Caregiver Mental Health During COVID-19

AARP recently released findings of a study that analyzed over 236,000 cases of individuals diagnosed with COVID-19. The study indicates that up to one-third of survivors suffer from psychiatric or neurological illnesses within six months of infection, with 34% of those further diagnosed with mental health or neurological disorders. The most common conditions were mood and anxiety disorders, but it also identified a higher rate of insomnia, dementia, and even encephalitis.

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Surrogate Decision Making in Mental Health Cases

In many respects, those who suffer from mental health issues fall through the cracks the most – whether that be cracks in the medical system, in public benefits, or in estate planning and guardianship law. People fall through because the system is largely designed to take care of those with physical needs or severe cognitive disorders, not those who look and feel just fine on the outside. Mental health issues are difficult because it isn’t clear when an individual is deemed incapacitated, and without that clarity, they have the right to be free from Probate Court jurisdiction from a Guardianship and can easily revoke or amend a power of attorney to remove someone that is irritating them in that moment. Unfortunately, it’s in those moments that they need surrogate decision makers the most.

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National Children’s Mental Health Awareness Week

kidsNational Children’s Mental Health Awareness Week is May 6 through May 12.  You can find year-round educational seminars near you by visiting the Child Mind Institute website. A child’s mental health may be affected by stress.  Some stress can be beneficial, but if you are concerned that your child is too stressed, you may encourage him or her to take the stress-o-meter quiz offered by the Centers for Disease Control and Prevention.

– Posted by Amanda Buzo

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Making the Most of Your Doctor’s Visit

Many of us have experienced visiting our doctor and, when relaying the situation to our loved ones afterwards, realizing that we may have forgotten to ask important questions or that we are unable to summarize what the doctor told us.  For those who visit the doctor frequently or who are unfamiliar with medical jargon, going to the doctor can be a stressful and time consuming endeavor.  Therefore, we have a few suggestions to help you make the most out of each appointment.

Keep a medical binder.  The binder can be as fancy as something from an office supplies store with tabs or as simple as a folder.  The important thing is that you can use it to easily find the information you need.

Use the medical binder for each appointment or communication.  The binder can be used to keep your notes, list of prescriptions, health insurance information, test results, business cards, list of hospitalizations, contact information for medical providers and pharmacies, etc.  The binder may also be a good place to keep an extra set of your executed health care power of attorney and living will.

Prior to your appointment, write down why you are visiting the doctor and the questions you have.  It may also be helpful to document your symptoms, and include when they started, the frequency, if something causes the symptoms to worsen, and how it impacts your life.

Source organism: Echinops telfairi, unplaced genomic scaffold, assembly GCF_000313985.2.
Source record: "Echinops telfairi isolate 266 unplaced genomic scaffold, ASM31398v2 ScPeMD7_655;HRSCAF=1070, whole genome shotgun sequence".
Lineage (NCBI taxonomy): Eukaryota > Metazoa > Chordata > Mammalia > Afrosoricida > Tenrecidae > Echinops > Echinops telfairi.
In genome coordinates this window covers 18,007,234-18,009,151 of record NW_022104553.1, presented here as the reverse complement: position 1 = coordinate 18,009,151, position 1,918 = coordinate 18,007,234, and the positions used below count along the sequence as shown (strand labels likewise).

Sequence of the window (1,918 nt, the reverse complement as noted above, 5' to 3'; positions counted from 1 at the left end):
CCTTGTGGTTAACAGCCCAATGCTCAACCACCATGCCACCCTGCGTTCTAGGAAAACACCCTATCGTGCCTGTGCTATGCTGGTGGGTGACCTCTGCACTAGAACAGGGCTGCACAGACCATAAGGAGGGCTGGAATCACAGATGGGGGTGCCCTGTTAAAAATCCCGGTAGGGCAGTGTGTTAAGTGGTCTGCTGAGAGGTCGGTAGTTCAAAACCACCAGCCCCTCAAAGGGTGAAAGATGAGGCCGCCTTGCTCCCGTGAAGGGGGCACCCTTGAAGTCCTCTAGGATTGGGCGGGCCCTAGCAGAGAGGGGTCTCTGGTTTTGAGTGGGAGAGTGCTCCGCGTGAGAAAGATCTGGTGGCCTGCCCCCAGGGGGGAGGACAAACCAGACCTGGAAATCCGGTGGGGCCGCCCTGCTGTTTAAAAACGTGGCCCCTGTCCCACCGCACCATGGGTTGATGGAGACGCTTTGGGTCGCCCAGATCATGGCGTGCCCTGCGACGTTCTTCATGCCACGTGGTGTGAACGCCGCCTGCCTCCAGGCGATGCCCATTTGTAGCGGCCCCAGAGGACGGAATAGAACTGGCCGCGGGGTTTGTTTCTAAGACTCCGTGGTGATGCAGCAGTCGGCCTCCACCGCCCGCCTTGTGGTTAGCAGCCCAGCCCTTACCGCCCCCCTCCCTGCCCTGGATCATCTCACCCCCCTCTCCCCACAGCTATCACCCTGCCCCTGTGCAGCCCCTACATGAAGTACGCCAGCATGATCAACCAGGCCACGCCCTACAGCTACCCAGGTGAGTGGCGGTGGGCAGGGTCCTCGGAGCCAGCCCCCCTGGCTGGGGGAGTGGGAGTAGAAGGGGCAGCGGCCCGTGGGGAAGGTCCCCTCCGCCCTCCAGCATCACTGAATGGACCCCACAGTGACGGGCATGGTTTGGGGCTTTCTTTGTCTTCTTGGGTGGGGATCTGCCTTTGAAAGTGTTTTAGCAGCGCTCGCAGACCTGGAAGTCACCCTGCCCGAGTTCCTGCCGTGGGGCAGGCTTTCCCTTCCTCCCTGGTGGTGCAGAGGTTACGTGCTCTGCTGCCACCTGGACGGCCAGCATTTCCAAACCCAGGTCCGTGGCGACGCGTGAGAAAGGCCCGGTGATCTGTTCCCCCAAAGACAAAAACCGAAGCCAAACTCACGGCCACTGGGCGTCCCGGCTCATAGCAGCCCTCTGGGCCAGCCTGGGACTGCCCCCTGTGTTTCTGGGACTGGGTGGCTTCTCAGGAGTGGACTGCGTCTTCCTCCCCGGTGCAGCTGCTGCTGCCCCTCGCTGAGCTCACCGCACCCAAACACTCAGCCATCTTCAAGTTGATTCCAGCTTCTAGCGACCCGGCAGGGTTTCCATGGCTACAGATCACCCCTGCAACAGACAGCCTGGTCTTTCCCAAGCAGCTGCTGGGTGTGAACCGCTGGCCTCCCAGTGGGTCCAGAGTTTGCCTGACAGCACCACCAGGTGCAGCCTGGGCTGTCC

Know, and communicate, your family medical history.  If you are computer savvy, it is helpful to

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Children’s Tylenol Recall

pillsAccording to a news alert from the New York Times, the McNeil Consumer Healthcare unit of Johnson & Johnson has voluntarily begun a recall of certain children’s over-the-counter liquid medicines because of manufacturing deficiencies.  The deficiencies may affect the potency, purity or quality of the products, the agency said in a statement.  Consumers should stop using certain lots of infants’ and children’s Tylenol, Motrin, Zyrtec and Benadryl products because some of them may contain too much of the active ingredient.  Please visit the Tylenol website for more information about the recall.

– Posted by Jill Fowler

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Hickman & Lowder is Going Green

Hickman & Lowder recently became a Certified Green Law Firm through the Cleveland Metropolitan Bar Association.  To become certified, participating law firms must commit to taking concrete steps toward reducing their energy consumption and paper usage.  Some components of our certification plan include using compact fluorescent bulbs, printing on both sides of the paper when feasible, recycling paper, cardboard, plastic, and cans, and turning off lights and powering down equipment when not in use.  The goal is to reduce overall consumption by 10%.

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The Benefits of Volunteering

This past Saturday was International Volunteer Day, a day sponsored by United Nations to recognize the efforts of individuals who donate their time towards the greater good.  How did you celebrate?  I spent the afternoon roller skating with Katie and Alexis, the two girls I mentor through Big Brothers Big Sisters.  There were a few spills; but, as always, we had a lot of fun.

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Expressive Therapy

Recently, Attorney Judy Saltzman and I were admiring some of the creative artwork she has received over the years from her special education clients.  Pictured to the left is one such piece from a four-year-old boy with Autism.  This made me think of the importance of the arts in all of our lives, but especially for people with disabilities.

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